In the next scene, Yungblud is at a desk and his teacher is yelling at him from behind. He's telling him that he won't amount to anything because he is "absent in mind and punctuality". The teacher continues to admonish him for not making an effort with anyone or his work. Yungblud remains unresponsive. He's gotten too good at being numb to the world, a feeling I know too well. 

Finally, he's in his bedroom with his girlfriend yelling at him as he sits on his bed. You can tell she's reached her breaking point too. "You're always sitting in your bed. You're just in your head too much," she cries in a way that blends anger and sadness and confusion perfectly. "Are you even listening to me?" she questions before giving up and storming out adding, "Fuck you. Fuck this" when he doesn't reply. 

And in this minute montage, he captures both the complete numbness of depression and also how it's a self-fulfilling prophecy in a way. You tell yourself your stupid and alone and unloveable. You get so inside your head that everyone around you gets tired, your work slips, and you're left with the world you created inside your head. While it moves quickly in the video, it's a truly devastating deterioration when your body shuts down from the mind first. 

After taking a considering glance at the pills spilled across his nightstand, Yungblud looks up to see that there's a giant teddy bear that has come to life in his bedroom. It's unclear exactly what those pills are. If they're antidepressants, actual illegal drugs, or, as common in his lyric and video imagery, some form of Ritalin. But more on the giant bear. Who suddenly has cue cards. The first says "R U Okay?" to which Yungblud shakes his head. Follow up question, "Are Those Yours?", probably referencing the pills. Yungblud nods. Final question, "Wanna Play Out?" He nods and suddenly, the fades go from black to white.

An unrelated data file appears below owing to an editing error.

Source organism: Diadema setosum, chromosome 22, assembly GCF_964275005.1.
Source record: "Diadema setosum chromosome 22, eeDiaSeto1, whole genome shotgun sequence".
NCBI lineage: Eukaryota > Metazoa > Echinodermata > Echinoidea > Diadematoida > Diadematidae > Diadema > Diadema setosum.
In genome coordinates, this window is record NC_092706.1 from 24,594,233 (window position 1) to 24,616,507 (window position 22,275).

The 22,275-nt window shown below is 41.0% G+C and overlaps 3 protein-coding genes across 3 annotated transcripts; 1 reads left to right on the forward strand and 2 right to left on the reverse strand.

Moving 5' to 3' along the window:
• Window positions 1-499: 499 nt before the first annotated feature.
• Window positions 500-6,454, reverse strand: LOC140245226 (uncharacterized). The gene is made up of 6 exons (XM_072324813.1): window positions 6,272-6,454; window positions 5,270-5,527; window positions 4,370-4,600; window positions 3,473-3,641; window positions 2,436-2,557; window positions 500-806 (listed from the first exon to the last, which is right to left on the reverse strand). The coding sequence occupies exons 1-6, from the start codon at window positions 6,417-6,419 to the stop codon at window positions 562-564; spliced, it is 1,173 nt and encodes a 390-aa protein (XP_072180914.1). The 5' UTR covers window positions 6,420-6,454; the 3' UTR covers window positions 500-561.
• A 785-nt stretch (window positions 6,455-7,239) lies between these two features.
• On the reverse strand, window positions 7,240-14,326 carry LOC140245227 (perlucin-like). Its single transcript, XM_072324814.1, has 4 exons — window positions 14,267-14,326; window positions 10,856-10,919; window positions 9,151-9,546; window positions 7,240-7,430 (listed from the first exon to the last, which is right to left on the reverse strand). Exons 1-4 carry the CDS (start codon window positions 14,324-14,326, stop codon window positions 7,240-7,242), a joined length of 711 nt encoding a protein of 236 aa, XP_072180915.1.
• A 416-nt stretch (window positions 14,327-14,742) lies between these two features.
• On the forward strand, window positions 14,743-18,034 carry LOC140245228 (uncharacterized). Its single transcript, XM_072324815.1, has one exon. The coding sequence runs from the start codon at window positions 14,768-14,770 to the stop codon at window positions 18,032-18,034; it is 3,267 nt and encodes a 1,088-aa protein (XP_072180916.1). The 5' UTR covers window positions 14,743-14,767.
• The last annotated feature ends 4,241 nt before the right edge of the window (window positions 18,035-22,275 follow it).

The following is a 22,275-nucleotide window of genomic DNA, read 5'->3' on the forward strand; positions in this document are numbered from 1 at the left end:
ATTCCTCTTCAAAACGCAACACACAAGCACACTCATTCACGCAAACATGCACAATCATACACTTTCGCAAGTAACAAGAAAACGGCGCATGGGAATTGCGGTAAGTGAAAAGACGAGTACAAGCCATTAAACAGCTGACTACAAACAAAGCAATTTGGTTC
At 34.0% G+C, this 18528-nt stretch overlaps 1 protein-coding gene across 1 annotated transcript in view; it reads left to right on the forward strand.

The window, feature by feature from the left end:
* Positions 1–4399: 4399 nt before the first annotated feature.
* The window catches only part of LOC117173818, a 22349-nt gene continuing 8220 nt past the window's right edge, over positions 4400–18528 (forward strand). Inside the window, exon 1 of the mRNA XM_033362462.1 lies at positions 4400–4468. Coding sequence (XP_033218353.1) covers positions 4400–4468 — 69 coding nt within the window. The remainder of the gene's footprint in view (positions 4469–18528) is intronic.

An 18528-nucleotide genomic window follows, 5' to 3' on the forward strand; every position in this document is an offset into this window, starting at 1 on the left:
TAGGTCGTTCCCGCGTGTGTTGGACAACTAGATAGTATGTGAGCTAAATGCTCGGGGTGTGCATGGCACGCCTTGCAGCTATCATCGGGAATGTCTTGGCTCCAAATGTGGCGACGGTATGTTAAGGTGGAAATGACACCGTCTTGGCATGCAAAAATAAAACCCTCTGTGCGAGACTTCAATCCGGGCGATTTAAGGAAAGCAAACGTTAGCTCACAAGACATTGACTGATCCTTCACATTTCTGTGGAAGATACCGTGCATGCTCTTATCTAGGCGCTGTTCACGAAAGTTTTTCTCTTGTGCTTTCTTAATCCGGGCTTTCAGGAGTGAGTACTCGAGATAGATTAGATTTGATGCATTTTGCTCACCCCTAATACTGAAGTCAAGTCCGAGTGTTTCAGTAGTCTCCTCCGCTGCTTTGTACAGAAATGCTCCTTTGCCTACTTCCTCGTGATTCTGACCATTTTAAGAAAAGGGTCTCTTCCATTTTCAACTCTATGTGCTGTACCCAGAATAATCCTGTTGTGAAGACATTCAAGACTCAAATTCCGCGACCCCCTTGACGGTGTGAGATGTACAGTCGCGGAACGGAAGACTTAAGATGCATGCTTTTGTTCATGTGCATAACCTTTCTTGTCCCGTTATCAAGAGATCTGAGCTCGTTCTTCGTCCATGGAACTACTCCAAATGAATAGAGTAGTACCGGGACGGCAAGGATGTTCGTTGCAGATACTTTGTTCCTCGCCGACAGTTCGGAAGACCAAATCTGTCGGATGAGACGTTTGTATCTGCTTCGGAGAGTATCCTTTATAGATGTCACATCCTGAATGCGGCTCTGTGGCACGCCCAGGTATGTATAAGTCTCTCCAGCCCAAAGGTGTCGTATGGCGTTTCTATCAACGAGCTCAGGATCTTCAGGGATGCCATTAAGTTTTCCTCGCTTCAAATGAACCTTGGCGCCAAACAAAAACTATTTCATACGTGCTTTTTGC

The next image is of Yungblud in the inverse to his last outfit, a white suit with red piping in a very white, bright world as the actual song starts playing. This first scene is the standard music playing/band cut shot that surface in most music videos. His band is also in all white, except for the drummer who is now the fantasy bear. Also, he's dressed like this in all the shots, but this was the first place I noticed the black leather glove on one hand and the fist of rings on the other. It's an interesting choice, and I'd love to speak with the stylist for some insight on it. I'm a sucker for a full hand of rings, though. He's at a mic performing for this section, though, and it gets referenced a bunch through the video. 

Then we go back into the original world where Yungblud in black has left the house and is now strolling through the London streets with the life-sized teddy bear. There's a super awkward scene of the bear humping a streetlight, which thoroughly annoys Yungblud. His reaction is pretty hilarious and similar to mine. The bear then scales a car, which is equally embarrassing for him. These clips are peak relatability at least for me because I take life way too seriously.